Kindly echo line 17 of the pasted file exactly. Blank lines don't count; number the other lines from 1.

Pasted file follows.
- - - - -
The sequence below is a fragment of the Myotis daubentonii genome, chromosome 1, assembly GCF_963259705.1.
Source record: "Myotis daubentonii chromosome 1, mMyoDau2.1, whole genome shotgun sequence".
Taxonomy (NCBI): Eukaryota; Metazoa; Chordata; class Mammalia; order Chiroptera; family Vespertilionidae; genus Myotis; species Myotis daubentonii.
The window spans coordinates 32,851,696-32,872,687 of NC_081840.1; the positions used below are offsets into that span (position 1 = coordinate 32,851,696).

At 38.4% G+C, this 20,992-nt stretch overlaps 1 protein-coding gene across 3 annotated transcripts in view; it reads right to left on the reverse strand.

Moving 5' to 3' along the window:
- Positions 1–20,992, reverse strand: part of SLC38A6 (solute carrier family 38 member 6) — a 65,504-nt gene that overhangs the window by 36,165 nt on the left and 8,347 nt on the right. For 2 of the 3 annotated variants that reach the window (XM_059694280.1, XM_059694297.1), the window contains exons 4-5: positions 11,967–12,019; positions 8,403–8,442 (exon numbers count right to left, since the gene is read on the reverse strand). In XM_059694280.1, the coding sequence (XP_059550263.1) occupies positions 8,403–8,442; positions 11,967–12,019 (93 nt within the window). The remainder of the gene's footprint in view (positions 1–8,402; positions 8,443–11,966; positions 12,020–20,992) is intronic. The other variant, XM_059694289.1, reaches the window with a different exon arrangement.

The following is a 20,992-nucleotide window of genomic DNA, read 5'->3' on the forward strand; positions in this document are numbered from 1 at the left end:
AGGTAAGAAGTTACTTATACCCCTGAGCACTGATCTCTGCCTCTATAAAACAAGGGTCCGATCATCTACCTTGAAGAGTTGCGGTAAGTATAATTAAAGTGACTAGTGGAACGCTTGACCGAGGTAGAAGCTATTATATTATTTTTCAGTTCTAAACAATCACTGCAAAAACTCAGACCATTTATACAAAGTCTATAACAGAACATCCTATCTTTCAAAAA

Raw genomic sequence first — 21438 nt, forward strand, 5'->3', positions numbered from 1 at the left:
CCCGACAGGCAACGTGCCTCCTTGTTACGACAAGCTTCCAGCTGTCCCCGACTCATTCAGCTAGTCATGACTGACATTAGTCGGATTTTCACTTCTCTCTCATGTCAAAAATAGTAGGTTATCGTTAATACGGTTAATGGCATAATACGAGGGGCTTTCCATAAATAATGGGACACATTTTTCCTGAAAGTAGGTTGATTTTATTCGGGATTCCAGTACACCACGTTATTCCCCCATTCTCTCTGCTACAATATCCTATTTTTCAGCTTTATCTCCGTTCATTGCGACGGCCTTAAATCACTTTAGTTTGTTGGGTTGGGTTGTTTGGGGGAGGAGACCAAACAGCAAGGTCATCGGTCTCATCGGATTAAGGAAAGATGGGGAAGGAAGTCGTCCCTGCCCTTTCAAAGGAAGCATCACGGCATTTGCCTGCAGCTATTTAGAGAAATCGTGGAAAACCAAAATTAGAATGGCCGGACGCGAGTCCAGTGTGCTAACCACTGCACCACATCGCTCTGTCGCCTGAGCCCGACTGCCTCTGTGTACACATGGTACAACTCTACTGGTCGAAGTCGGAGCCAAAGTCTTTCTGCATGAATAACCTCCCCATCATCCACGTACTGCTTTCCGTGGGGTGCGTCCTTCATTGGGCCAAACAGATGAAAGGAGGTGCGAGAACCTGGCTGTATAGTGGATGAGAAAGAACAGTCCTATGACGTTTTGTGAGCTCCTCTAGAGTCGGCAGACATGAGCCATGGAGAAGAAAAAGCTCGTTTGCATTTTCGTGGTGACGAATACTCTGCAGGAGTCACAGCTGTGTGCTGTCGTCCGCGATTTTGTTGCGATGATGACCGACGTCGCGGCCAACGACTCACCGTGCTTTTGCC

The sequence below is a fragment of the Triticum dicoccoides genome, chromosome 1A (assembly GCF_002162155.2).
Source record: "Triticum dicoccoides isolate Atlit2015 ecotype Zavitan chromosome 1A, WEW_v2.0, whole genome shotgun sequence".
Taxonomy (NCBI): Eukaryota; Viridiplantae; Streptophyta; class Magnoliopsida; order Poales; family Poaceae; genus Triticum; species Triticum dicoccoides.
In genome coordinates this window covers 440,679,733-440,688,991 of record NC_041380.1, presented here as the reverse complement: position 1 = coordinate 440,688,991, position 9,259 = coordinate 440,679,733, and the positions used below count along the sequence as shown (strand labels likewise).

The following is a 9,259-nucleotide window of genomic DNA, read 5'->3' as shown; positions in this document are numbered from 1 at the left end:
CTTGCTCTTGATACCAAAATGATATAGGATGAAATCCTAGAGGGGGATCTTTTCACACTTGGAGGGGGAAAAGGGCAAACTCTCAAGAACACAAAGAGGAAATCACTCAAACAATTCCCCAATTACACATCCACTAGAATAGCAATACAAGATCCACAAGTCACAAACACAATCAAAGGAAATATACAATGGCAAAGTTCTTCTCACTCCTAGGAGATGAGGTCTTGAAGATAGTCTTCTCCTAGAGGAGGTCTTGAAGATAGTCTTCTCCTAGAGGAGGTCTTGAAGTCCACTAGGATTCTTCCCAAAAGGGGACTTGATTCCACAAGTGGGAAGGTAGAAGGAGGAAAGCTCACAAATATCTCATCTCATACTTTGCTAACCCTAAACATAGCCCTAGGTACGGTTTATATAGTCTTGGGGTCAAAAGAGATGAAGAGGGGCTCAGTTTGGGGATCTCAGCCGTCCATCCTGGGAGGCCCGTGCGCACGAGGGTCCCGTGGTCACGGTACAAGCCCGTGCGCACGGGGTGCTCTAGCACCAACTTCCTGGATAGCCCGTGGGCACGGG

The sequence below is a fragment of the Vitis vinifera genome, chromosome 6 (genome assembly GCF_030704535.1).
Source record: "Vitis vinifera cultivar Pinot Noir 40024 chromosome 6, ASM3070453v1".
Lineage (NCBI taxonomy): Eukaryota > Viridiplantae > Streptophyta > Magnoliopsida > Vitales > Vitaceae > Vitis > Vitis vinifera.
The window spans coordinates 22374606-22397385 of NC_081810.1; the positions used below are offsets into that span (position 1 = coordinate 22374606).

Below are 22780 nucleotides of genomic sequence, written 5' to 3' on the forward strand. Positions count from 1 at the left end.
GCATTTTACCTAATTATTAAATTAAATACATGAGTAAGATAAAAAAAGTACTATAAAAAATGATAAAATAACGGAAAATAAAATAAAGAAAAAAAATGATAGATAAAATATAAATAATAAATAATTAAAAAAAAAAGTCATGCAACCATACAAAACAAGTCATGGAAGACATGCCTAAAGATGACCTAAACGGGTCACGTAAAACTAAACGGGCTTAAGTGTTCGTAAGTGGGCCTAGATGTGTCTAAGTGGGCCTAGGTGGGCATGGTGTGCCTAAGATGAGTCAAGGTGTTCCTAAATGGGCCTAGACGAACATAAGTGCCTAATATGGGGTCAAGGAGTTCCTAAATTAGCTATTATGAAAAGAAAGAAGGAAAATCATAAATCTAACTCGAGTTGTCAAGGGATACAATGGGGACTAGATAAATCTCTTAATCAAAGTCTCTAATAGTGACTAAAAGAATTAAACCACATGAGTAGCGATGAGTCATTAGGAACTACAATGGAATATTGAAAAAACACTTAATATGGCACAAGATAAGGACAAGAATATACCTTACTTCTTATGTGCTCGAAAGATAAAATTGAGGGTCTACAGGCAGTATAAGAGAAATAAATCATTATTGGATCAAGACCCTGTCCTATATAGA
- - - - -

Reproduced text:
CTTGCTCTTGATACCAAAATGATATAGGATGAAATCCTAGAGGGGGATCTTTTCACACTTGGAGGGGGAAAAGGGCAAACTCTCAAGAACACAAAGAGGAAATCACTCAAACAATTCCCCAATTACACATCCACTAGAATAGCAATACAAGATCCACAAGTCACAAACACAATCAAAGGAAATATACAATGGCAAAGTTCTTCTCACTCCTAGGAGATGAGGTCTTGAAGATAGTCTTCTCCTAGAGGAGGTCTTGAAGATAGTCTTCTCCTAGAGGAGGTCTTGAAGTCCACTAGGATTCTTCCCAAAAGGGGACTTGATTCCACAAGTGGGAAGGTAGAAGGAGGAAAGCTCACAAATATCTCATCTCATACTTTGCTAACCCTAAACATAGCCCTAGGTACGGTTTATATAGTCTTGGGGTCAAAAGAGATGAAGAGGGGCTCAGTTTGGGGATCTCAGCCGTCCATCCTGGGAGGCCCGTGCGCACGAGGGTCCCGTGGTCACGGTACAAGCCCGTGCGCACGGGGTGCTCTAGCACCAACTTCCTGGATAGCCCGTGGGCACGGG